Yet when asked about their utopian visions for the future, not a single participant suggested a full return to pre-pandemic HE. Instead, many described a utopian post-coronial university with at least some elements of online education as part of the new normal. As one academic reflects:
I do want to go back to some of the college dinners and conversations, the late-night sessions and seminars, the music … But I would also want some of my supervisions to be able to happen online and I would want to be able to integrate what I’ve benefited from through this period of lockdown and isolation to become part of my ‘new normal’, because I can see there are huge benefits for me and I think for the students as well.
Advantages of online education that participants reported include a sense of enhanced freedom and agency, less performance pressure, more quality time with family, improved ability to focus on studying due to reduced FOMO (‘fear of missing out’) and more space for creativity and artistic expression. Others noted the potential for online education to expand access to a larger audience by reducing the costs of HE, offering more open access resources, designing more MOOCs and including other multi-media formats of education such as video recordings, audio podcasts and improved virtual learning environments. Such flexibility would allow university experiences to be tailored to the varying needs of students and staff. One graduate student pointed out that the availability of distance learning options would enable students based in different countries, or in different life phases, to still attend Cambridge.
At the same time, developing blended learning approaches that combine in-person with virtual education will bring about new challenges. One academic points to dystopian dangers connected to large-scale massification, the loss of personalized interaction and strengthened ‘echo chambers’ when students remain at home. Another student shared his fear that extreme commodification of education could turn even the most casual everyday aspects of student life into ‘sellable bite-sized experiences’, like student society meetings or visits to the college buttery. Many of these hopes and fears do not exclusively exist in the imagination; instead, they build on pre-existing issues in HE such as marketisation, individualisation and exclusivity. While some of the dystopian scenarios may seem far removed from reality, they connect to HE tendencies already visible today.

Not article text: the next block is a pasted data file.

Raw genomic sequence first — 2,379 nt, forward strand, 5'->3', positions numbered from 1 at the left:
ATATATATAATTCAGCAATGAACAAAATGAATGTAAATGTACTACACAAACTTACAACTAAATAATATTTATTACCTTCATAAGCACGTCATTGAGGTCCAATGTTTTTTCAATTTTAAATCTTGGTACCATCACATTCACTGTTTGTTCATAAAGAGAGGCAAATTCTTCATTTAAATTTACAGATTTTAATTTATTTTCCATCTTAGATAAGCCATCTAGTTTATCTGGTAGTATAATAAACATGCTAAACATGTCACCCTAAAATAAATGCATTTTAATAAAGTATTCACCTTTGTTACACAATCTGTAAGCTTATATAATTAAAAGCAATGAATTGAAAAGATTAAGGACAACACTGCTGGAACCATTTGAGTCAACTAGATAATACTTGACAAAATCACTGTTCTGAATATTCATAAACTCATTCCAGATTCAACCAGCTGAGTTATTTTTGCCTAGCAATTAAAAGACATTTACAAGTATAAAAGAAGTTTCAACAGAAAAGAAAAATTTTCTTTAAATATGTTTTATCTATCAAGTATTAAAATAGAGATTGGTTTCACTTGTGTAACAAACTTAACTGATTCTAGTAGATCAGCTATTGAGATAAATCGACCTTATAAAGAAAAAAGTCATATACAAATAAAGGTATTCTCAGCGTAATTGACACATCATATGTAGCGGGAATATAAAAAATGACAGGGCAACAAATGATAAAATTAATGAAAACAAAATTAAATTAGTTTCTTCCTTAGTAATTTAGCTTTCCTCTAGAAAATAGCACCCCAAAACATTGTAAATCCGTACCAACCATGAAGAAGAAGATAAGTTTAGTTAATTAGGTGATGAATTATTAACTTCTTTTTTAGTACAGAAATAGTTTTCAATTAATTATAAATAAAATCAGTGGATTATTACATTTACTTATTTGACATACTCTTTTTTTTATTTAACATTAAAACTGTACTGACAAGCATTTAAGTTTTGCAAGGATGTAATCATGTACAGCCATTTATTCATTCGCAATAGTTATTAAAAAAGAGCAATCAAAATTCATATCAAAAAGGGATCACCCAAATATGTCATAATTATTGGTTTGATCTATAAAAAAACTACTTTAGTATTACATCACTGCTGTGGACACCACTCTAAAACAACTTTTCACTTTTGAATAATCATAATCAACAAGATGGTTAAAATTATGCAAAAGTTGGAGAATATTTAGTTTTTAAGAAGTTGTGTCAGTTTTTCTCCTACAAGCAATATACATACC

What emerges from these interviews is in no way a singularly defined vision for the future, but rather a widely shared view that neither a fully online university nor a complete return to pre-pandemic HE is desirable. For “while a fully online format is seen as dystopian due to the loss of education as an embodied and communal experience connected to the ‘real world’, moving some teaching activities online may increase flexibility and improve access to HE for an expanded community in ways that a purely face-to-face university would not be able to” (Eringfeld, 2021). Universities will need to embrace flexibility and adaptability by fostering a blended approach to education that safely involves both online and face-to-face education. Importantly, this blended post-coronial university will need to think creatively about new ways to construct and maintain a sense of belonging for both students and staff, so as to ensure that HE remains a communal, humanized and embodied experience.
This blog is based on my article for Studies in Higher Education:
Eringfeld, S. (2021): Higher education and its post-coronial future: Utopian hopes and dystopian fears at Cambridge University during Covid-19. Studies in Higher Education, 46:1, 146-157, DOI: 10.1080/03075079.2020.1859681Simone Eringfeld is a recent Education MPhil graduate from the University of Cambridge. She is the co-Chair of the Cambridge Peace and Education Research Group (CPERG) and hosts the podcast Cambridge Quaranchats, which explores possible futures of post-Covid HE. She tweets: @SimoneEringfeld